Melanoma is the most lethal skin cancer. Most deaths from melanoma result from metastases. Semaphorins have been shown to inhibit neuronal and endothelial cell migration, but the effects of semaphorins on tumor metastasis have not been documented. We found that semaphorin 3F (SEMA3F) was markedly downregulated in highly metastatic human cell lines in vitro and in vivo, which suggested that it may be a metastasis inhibitor. Metastatic human melanoma cells were transfected with SEMA3F and implanted into mice; the resultant tumors did not metastasize. Rather, the primary tumors resembled benign nevi characterized by large areas of apoptosis, diminished vascularity, inhibition of hyperplasia in overlying epidermal cells, and encapsulated tumor borders delineated by thick layers of fibroblasts and collagen matrix. This phenotype is in stark contrast to highly invasive, vascular mock-transfected tumors. In vitro, tumor cells expressing SEMA3F had a diminished capacity to adhere and migrate on fibronectin. Consistent with semaphorin-mediated chemorepulsion of neurons, tumor cells expressing SEMA3F were chemorepulsive for vascular and lymphatic endothelial cells expressing neuropilin-2 (NRP2), a novel mechanism for a tumor angiogenesis inhibitor. The repulsive activity was abrogated by NRP2 RNA interference. Together these results indicate that SEMA3F is a potent metastasis inhibitor that targets both tumor and stromal cells and raise the possibility of SEMA3F having therapeutic potential.
Diane R. Bielenberg, Yasuhiro Hida, Akio Shimizu, Arja Kaipainen, Michael Kreuter, Caroline Choi Kim, Michael Klagsbrun
Negative feedback is a crucial physiological regulatory mechanism, but no such regulator of angiogenesis has been established. Here we report a novel angiogenesis inhibitor that is induced in endothelial cells (ECs) by angiogenic factors and inhibits angiogenesis in an autocrine manner. We have performed cDNA microarray analysis to survey VEGF-inducible genes in human ECs. We characterized one such gene, KIAA1036, whose function had been uncharacterized. The recombinant protein inhibited migration, proliferation, and network formation by ECs as well as angiogenesis in vivo. This inhibitory effect was selective to ECs, as the protein did not affect the migration of smooth muscle cells or fibroblasts. Specific elimination of the expression of KIAA1036 in ECs restored their responsiveness to a higher concentration of VEGF. The expression of KIAA1036 was selective to ECs, and hypoxia or TNF-α abrogated its inducible expression. As this molecule is preferentially expressed in ECs, we designated it “vasohibin.” Transfection of Lewis lung carcinoma cells with the vasohibin gene did not affect the proliferation of cancer cells in vitro, but did inhibit tumor growth and tumor angiogenesis in vivo. We propose vasohibin to be an endothelium-derived negative feedback regulator of angiogenesis.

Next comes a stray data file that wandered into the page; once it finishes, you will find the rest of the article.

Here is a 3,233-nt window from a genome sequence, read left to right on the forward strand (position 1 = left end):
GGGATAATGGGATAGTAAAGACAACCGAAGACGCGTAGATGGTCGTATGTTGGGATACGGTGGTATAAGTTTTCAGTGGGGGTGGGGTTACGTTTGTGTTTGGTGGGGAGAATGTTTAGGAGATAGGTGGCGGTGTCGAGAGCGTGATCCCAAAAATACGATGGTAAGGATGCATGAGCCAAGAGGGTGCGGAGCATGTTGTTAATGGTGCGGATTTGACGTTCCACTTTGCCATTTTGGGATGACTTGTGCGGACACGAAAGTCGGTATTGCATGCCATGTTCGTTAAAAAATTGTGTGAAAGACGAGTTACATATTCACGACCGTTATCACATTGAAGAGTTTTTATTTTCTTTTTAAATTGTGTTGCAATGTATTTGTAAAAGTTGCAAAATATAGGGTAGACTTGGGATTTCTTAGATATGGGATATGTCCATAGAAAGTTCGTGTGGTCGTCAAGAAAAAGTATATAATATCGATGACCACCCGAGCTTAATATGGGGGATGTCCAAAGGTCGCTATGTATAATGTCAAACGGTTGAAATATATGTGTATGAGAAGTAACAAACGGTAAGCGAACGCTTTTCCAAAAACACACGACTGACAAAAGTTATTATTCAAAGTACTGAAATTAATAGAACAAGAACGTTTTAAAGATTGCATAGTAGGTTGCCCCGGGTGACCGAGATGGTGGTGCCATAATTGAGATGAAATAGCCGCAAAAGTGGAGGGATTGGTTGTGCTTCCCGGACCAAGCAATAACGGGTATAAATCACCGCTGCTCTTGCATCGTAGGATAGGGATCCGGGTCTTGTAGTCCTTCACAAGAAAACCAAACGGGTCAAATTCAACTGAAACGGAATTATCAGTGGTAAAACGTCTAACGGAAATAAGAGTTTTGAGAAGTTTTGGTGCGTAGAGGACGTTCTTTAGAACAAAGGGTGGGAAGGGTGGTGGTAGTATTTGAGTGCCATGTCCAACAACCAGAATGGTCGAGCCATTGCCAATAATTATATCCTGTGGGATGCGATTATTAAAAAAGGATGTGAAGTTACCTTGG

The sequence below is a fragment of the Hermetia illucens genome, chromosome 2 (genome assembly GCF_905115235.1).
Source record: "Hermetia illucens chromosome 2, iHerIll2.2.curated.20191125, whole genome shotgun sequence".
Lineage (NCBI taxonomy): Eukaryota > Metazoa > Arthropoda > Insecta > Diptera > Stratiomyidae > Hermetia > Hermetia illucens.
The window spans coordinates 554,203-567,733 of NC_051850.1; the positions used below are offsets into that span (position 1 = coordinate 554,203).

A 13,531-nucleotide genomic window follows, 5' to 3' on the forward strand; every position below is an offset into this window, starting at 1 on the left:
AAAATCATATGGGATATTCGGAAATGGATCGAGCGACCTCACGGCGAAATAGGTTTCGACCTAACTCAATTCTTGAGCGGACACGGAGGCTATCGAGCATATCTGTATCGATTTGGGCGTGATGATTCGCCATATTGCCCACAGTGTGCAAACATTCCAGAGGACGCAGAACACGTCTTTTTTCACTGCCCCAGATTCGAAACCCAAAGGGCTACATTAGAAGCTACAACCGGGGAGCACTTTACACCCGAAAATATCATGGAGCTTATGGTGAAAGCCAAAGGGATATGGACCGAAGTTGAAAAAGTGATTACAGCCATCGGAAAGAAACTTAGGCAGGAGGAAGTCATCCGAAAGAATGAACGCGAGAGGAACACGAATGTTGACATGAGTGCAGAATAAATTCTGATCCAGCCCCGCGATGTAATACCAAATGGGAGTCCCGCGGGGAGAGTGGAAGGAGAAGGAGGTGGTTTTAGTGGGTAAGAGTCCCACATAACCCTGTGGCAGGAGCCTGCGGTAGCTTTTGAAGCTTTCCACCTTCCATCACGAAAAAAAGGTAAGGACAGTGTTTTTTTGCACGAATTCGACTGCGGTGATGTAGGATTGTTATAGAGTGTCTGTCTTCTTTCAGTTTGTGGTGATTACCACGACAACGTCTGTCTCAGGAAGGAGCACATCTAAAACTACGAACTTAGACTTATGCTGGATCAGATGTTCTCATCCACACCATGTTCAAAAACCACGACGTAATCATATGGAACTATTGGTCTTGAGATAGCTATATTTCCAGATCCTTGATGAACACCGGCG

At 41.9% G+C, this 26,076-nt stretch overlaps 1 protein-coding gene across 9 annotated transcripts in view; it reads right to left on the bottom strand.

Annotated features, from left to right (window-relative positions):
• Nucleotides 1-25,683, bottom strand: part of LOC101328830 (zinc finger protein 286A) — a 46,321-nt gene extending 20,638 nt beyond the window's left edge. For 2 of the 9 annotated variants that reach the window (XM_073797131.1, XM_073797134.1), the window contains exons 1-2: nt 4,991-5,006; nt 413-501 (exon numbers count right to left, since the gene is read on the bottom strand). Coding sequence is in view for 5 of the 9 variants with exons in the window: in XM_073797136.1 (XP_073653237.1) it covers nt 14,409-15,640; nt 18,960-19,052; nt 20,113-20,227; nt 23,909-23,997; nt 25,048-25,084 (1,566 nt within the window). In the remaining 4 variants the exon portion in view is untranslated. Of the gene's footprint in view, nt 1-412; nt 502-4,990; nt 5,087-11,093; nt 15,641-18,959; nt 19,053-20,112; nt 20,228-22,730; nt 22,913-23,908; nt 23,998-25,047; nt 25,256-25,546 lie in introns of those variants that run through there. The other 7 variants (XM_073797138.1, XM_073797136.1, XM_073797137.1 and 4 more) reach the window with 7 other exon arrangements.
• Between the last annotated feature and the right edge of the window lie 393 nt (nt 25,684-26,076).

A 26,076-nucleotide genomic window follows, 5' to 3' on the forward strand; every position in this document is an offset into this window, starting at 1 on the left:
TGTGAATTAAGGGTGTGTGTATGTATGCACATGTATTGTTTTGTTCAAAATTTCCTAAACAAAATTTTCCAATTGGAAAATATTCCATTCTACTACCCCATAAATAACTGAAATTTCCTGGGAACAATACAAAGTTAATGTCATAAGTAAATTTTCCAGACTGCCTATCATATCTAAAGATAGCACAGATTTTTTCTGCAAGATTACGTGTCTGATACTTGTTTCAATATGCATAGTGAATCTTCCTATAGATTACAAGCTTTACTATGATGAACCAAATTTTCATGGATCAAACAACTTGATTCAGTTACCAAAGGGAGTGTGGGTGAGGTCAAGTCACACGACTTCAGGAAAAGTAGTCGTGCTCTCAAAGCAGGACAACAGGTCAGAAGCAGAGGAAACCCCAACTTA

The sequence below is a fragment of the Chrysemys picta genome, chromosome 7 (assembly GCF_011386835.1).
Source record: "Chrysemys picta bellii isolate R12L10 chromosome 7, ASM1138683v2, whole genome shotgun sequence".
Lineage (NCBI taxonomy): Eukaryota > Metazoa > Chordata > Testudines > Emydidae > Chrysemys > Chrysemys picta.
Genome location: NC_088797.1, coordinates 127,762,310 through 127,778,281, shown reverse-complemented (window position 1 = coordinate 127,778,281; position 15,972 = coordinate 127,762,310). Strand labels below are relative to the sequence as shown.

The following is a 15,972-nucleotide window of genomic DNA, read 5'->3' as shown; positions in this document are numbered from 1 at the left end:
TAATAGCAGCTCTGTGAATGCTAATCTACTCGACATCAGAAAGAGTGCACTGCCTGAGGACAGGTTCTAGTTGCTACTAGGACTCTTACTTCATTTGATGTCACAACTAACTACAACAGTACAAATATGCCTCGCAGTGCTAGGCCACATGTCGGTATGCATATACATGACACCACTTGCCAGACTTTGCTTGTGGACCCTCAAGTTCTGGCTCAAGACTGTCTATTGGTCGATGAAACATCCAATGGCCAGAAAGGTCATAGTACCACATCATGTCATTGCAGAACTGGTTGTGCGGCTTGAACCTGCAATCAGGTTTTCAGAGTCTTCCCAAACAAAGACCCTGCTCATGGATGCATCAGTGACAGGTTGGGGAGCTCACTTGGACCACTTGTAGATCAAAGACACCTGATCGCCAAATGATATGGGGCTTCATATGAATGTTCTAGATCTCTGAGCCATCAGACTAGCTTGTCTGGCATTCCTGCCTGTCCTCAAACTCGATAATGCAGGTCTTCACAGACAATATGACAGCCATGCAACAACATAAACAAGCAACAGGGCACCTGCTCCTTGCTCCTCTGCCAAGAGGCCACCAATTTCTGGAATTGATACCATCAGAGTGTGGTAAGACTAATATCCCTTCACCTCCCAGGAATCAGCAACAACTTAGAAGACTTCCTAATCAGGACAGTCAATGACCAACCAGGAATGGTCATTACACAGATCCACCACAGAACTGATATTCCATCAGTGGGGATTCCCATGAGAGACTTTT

Kazuhide Watanabe, Yasuhiro Hasegawa, Hiroshi Yamashita, Kazue Shimizu, Yuanying Ding, Mayumi Abe, Hideki Ohta, Keiichi Imagawa, Kanji Hojo, Hideo Maki, Hikaru Sonoda, Yasufumi Sato